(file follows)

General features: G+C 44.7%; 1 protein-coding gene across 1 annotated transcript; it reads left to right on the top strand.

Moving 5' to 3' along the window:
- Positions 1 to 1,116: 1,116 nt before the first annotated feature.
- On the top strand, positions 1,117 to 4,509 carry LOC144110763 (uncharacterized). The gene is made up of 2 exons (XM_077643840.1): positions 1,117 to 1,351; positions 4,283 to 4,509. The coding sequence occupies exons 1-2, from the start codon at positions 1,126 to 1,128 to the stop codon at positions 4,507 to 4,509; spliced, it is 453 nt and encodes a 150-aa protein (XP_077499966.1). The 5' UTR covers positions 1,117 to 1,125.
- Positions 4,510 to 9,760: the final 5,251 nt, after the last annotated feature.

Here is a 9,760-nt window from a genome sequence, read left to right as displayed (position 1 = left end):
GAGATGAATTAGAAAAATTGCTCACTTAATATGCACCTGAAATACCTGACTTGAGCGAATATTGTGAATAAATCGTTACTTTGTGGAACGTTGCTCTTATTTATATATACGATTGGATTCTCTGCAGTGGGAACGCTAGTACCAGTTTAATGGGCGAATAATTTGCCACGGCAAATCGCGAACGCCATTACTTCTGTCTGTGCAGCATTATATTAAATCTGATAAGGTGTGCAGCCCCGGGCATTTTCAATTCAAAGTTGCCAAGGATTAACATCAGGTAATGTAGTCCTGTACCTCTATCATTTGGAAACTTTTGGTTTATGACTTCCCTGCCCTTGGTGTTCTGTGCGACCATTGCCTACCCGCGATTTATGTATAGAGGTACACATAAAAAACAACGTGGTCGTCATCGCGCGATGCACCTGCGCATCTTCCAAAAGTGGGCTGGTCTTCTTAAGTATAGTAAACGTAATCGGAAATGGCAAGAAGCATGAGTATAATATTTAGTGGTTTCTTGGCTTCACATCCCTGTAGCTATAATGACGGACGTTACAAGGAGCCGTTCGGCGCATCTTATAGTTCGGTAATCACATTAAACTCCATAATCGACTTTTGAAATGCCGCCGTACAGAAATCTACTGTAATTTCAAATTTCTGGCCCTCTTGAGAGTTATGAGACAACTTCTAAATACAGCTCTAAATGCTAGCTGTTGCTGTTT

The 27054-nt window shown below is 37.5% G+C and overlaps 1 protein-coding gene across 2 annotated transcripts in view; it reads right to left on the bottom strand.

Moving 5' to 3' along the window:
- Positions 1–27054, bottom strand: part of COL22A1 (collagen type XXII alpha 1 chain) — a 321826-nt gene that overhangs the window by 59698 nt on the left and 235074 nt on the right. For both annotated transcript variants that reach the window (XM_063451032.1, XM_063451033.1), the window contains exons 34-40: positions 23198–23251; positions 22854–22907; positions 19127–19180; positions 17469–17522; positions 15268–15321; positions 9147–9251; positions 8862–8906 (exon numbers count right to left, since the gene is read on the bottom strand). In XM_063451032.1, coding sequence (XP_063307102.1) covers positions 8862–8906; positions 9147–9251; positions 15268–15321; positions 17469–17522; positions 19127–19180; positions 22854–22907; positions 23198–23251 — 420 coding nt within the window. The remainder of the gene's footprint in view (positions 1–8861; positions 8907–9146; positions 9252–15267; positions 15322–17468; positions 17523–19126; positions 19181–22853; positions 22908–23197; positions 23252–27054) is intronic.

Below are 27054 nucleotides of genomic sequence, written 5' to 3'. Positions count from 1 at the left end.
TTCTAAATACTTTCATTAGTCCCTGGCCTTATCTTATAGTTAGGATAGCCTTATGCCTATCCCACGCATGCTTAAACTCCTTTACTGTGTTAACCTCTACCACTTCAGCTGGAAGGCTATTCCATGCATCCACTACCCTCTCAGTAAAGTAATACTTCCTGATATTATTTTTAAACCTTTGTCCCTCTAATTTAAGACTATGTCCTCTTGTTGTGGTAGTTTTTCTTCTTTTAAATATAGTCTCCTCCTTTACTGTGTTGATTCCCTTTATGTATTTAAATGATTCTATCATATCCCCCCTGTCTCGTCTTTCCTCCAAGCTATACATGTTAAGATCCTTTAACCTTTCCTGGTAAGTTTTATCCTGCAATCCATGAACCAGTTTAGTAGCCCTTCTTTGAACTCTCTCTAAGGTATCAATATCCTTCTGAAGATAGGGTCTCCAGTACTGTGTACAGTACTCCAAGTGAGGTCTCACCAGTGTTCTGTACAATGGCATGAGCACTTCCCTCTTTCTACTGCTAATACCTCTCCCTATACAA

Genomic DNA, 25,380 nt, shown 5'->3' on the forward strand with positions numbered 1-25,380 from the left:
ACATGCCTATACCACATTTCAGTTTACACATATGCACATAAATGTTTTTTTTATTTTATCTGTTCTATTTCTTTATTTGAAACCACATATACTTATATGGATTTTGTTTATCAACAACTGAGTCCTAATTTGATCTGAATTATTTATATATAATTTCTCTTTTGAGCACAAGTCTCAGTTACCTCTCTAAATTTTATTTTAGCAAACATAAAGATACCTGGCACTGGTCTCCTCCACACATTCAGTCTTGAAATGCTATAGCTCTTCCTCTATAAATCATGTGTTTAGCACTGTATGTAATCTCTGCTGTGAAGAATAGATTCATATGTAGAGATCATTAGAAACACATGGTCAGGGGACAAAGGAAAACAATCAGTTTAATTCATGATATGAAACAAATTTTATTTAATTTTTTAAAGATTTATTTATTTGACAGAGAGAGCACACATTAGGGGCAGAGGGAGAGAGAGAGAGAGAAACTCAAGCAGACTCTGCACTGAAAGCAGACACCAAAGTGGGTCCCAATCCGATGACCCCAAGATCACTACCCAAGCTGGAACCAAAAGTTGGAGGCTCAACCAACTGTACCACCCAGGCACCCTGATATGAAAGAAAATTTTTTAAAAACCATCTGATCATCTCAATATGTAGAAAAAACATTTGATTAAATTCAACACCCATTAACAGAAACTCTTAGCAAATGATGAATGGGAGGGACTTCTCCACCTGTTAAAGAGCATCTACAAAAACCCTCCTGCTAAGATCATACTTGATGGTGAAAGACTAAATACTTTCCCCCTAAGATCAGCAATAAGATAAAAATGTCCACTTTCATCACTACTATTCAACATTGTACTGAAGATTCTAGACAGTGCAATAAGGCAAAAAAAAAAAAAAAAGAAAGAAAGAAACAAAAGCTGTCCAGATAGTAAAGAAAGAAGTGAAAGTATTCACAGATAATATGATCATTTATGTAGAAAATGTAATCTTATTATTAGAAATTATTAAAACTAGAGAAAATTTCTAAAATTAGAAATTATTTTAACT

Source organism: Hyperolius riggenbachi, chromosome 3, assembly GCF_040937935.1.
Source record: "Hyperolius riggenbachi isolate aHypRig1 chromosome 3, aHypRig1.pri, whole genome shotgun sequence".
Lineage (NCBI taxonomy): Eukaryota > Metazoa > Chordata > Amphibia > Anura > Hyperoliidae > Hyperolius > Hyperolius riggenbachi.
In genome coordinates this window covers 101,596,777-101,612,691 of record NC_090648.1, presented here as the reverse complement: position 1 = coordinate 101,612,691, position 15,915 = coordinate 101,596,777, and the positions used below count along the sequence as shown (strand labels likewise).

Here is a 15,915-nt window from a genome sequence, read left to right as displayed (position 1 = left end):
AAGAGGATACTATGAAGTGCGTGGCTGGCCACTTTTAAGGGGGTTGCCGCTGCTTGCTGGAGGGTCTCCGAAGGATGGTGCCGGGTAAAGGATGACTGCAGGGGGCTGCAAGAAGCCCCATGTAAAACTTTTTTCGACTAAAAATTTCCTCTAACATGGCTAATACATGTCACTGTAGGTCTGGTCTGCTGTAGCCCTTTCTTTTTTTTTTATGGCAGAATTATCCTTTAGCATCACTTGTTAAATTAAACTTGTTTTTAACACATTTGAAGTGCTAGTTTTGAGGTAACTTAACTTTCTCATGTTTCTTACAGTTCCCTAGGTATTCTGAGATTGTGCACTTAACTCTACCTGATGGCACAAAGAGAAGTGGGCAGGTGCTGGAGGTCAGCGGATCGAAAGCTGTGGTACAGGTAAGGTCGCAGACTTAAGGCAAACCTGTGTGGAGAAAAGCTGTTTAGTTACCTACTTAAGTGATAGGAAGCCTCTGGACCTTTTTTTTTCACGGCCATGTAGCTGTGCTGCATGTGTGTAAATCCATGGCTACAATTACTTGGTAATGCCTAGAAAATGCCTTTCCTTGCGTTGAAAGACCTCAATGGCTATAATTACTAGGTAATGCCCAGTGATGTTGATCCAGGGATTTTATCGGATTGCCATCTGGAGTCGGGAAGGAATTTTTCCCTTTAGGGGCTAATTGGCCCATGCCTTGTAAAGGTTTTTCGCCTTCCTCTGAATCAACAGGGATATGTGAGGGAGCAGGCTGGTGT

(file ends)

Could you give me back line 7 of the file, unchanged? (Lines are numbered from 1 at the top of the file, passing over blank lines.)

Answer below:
GAGATGAATTAGAAAAATTGCTCACTTAATATGCACCTGAAATACCTGACTTGAGCGAATATTGTGAATAAATCGTTACTTTGTGGAACGTTGCTCTTATTTATATATACGATTGGATTCTCTGCAGTGGGAACGCTAGTACCAGTTTAATGGGCGAATAATTTGCCACGGCAAATCGCGAACGCCATTACTTCTGTCTGTGCAGCATTATATTAAATCTGATAAGGTGTGCAGCCCCGGGCATTTTCAATTCAAAGTTGCCAAGGATTAACATCAGGTAATGTAGTCCTGTACCTCTATCATTTGGAAACTTTTGGTTTATGACTTCCCTGCCCTTGGTGTTCTGTGCGACCATTGCCTACCCGCGATTTATGTATAGAGGTACACATAAAAAACAACGTGGTCGTCATCGCGCGATGCACCTGCGCATCTTCCAAAAGTGGGCTGGTCTTCTTAAGTATAGTAAACGTAATCGGAAATGGCAAGAAGCATGAGTATAATATTTAGTGGTTTCTTGGCTTCACATCCCTGTAGCTATAATGACGGACGTTACAAGGAGCCGTTCGGCGCATCTTATAGTTCGGTAATCACATTAAACTCCATAATCGACTTTTGAAATGCCGCCGTACAGAAATCTACTGTAATTTCAAATTTCTGGCCCTCTTGAGAGTTATGAGACAACTTCTAAATACAGCTCTAAATGCTAGCTGTTGCTGTTT